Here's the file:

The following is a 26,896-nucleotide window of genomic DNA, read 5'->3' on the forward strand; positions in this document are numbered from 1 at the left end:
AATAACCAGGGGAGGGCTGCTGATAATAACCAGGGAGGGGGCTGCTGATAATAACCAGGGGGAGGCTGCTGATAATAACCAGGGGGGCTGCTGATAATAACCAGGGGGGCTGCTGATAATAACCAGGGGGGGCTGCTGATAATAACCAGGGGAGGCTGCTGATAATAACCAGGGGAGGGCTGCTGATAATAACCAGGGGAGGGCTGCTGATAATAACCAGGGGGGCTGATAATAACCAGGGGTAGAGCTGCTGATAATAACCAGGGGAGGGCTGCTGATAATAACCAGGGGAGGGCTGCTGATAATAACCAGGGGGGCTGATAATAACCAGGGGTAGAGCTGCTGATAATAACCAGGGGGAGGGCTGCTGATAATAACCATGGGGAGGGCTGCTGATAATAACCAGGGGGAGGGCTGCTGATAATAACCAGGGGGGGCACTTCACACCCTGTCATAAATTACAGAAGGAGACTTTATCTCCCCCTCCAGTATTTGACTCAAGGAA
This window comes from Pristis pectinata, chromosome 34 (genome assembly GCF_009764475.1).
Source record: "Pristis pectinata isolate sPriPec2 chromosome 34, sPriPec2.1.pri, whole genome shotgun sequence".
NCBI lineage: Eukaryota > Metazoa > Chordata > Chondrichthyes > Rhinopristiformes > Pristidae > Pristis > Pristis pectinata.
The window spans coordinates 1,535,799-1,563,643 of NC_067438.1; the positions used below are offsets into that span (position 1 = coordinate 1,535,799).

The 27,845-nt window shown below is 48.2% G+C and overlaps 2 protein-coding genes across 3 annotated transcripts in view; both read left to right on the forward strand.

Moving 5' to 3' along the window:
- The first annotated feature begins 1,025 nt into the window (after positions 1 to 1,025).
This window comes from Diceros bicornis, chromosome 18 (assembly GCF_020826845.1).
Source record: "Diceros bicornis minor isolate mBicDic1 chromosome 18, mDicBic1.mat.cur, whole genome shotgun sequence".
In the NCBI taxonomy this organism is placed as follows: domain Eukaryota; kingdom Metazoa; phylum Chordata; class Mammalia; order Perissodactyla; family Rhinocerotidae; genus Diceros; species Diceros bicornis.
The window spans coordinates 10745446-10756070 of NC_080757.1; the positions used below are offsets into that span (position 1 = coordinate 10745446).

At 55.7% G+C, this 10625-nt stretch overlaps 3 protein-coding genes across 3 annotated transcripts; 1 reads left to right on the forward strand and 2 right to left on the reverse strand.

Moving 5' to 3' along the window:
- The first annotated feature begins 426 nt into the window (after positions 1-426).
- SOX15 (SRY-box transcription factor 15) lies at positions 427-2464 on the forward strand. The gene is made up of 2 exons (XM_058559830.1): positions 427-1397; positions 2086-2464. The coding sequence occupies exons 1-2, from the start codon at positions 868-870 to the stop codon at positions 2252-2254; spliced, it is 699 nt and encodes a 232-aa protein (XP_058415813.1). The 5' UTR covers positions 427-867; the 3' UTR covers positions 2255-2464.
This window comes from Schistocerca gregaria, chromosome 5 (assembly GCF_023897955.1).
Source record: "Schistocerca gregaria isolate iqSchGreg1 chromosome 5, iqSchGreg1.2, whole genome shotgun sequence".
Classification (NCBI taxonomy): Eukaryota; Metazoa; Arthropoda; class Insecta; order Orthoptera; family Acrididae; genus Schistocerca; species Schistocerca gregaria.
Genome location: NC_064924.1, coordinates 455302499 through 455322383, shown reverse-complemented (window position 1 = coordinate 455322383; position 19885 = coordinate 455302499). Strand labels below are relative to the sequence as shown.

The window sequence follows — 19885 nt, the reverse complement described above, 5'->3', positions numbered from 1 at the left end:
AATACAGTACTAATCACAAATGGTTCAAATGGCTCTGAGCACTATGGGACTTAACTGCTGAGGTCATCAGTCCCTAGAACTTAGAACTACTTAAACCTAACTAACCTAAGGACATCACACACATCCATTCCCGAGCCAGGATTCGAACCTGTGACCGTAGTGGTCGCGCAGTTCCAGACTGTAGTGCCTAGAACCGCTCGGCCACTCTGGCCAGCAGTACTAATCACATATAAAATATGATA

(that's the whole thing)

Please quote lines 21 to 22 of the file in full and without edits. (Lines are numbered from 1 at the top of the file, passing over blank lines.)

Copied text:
Genome location: NC_064924.1, coordinates 455302499 through 455322383, shown reverse-complemented (window position 1 = coordinate 455322383; position 19885 = coordinate 455302499). Strand labels below are relative to the sequence as shown.

The window sequence follows — 19885 nt, the reverse complement described above, 5'->3', positions numbered from 1 at the left end: